The authors present their results in a table, from which I retrieved the data to present them graphically.
The endpoint impacts show that, on a food functional basis (by mass-produced), organic oats had a more deleterious impact than conventional on the depletion of resources (albeit marginally), on ecosystems, and on human health.
As for the midpoint impacts, organic performs worse for 8 of the 10 ecological indicators, in particular the one that I have coloured in red: the occupation of the territory, which contributes to 70% of the total impact linked to the biodiversity. The authors nevertheless note that cultivated areas are not necessarily devastated, and that the impacts on the territory are not uniform from one cultivation practice to another.
The ecological sectors where conventional did worse are linked to the ecotoxicity of water, due to differences in the use of pesticides. This corresponds to the results of a Swedish report published in 2016. But also, the LCA includes the production and transport of fertilizers and pesticides, the balance of which also favours organic farming. Nevertheless, we find a lower terrestrial ecotoxicity in conventional. The reason? Manure is not a commodity accessible at the door. Luciano Viana's explanation shows the finesse of his ACV.
Organic production requires a very large amount of transportation for chicken manure. Among the main causes, there are copper emissions due to the wear of the braking system of trucks. Indeed, the emissions of brake particles are almost all less than 10 μm and consist largely of significant proportions of heavy metals. – Luciano Viana, personal communication (my translation from French).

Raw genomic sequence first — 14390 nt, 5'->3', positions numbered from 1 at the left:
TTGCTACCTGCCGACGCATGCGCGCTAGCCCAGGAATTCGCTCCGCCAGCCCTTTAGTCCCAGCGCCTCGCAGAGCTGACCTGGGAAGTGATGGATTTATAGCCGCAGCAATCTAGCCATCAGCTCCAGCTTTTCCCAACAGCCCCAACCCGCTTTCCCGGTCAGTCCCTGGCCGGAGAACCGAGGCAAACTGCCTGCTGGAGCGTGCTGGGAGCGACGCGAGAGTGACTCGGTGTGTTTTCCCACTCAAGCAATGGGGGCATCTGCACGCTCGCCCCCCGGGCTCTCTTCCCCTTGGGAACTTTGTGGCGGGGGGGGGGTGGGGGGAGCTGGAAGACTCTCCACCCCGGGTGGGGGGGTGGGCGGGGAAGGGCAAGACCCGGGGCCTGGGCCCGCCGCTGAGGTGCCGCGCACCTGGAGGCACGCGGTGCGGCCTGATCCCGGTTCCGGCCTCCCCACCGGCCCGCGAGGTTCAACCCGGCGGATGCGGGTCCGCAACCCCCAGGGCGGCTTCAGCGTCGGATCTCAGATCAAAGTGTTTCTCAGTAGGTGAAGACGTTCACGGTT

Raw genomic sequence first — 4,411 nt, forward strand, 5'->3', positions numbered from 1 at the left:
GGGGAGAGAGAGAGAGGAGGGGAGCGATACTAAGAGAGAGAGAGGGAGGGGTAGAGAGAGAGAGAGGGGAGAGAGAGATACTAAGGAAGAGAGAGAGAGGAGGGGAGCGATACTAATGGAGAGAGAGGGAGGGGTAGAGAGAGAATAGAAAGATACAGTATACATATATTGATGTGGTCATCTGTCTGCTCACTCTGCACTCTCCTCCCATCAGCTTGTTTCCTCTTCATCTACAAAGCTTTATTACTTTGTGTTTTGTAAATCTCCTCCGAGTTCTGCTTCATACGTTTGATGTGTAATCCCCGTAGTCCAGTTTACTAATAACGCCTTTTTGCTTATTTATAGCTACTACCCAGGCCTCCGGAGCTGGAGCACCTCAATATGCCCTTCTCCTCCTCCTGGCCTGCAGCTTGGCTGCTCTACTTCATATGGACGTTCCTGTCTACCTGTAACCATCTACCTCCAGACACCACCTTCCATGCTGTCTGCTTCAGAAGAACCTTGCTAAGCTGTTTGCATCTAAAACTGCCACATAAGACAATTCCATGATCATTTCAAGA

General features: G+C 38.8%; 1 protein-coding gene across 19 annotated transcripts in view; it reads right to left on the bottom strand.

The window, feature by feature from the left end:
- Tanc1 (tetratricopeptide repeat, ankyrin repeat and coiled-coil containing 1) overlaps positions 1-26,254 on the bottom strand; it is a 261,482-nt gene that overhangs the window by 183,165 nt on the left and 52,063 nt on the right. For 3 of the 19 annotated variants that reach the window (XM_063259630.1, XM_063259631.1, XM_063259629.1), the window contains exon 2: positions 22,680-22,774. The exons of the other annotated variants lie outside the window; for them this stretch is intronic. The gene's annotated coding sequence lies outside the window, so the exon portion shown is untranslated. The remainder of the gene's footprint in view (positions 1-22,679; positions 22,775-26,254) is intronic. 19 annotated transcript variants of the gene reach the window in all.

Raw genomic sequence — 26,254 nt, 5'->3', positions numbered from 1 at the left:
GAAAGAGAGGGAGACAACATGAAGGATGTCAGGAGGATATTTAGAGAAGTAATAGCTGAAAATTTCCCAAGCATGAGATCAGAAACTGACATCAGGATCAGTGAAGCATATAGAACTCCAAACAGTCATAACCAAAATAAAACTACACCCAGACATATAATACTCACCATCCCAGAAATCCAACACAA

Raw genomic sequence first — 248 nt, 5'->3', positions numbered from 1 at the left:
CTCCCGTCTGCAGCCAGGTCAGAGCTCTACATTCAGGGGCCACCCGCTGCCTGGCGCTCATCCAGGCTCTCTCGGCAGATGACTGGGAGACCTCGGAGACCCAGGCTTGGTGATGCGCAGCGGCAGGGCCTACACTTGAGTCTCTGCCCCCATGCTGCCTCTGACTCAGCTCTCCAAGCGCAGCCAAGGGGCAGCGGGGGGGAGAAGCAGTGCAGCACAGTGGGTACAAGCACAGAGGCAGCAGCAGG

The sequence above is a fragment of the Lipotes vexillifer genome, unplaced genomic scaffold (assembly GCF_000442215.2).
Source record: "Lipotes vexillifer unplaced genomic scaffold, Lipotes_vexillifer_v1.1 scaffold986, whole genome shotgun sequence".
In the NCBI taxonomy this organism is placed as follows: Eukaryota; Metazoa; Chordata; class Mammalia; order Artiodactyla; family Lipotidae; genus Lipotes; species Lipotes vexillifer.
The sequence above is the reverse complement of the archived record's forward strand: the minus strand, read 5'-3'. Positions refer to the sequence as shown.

While organic has a greater impact with a narrow margin on the depletion of resources in general (endpoint), certain aspects favour it more punctually, not concerning fossil fuels as we often hear, but mainly concerning the contribution to the water balance (use of water in relation to the renewal of the resource). Luciano Viana, first author, explained to me that the difference was mainly due to the synthesis of nitrogenous fertilizers, a water-intensive process – I repeat, the LCA externalizes the impacts of the production of organic fertilizers.
As for the impacts on human health, they are linked to the people exposed to the production, and not to the consumers. The aerial suspension of fine particles and the formation of ozone play against the organic, the non-carcinogenic toxicity playing against the conventional. The carcinogenic toxicity is for all practical purposes equivalent.
Don't presume impacts from the label
This is the first Quebec study comparing the impacts between organic and conventional management using a life cycle analysis. The results obtained do not clash with the scientific literature on the subject, which shows that the ecological performance of organic farming is inferior to conventional farming. For the most important ecological indicators, organic does worse than cropping systems (grouped under the term “conventional”) which have not, in most cases, been designed to be ecological.
Finally, a message that could be drawn from the article is that it is contraindicated to presume the impacts of agricultural production according to the presence/absence of the organic label. Public policies in agriculture, and more broadly in agri-food, should be guided not by adherence or not to a collection of standards developed on the fringes of science, but by the expected or proven effects of agricultural practices and food products.
Huge thanks to Luciano Viana and Maxime Paré who answered my questions with enthusiasm.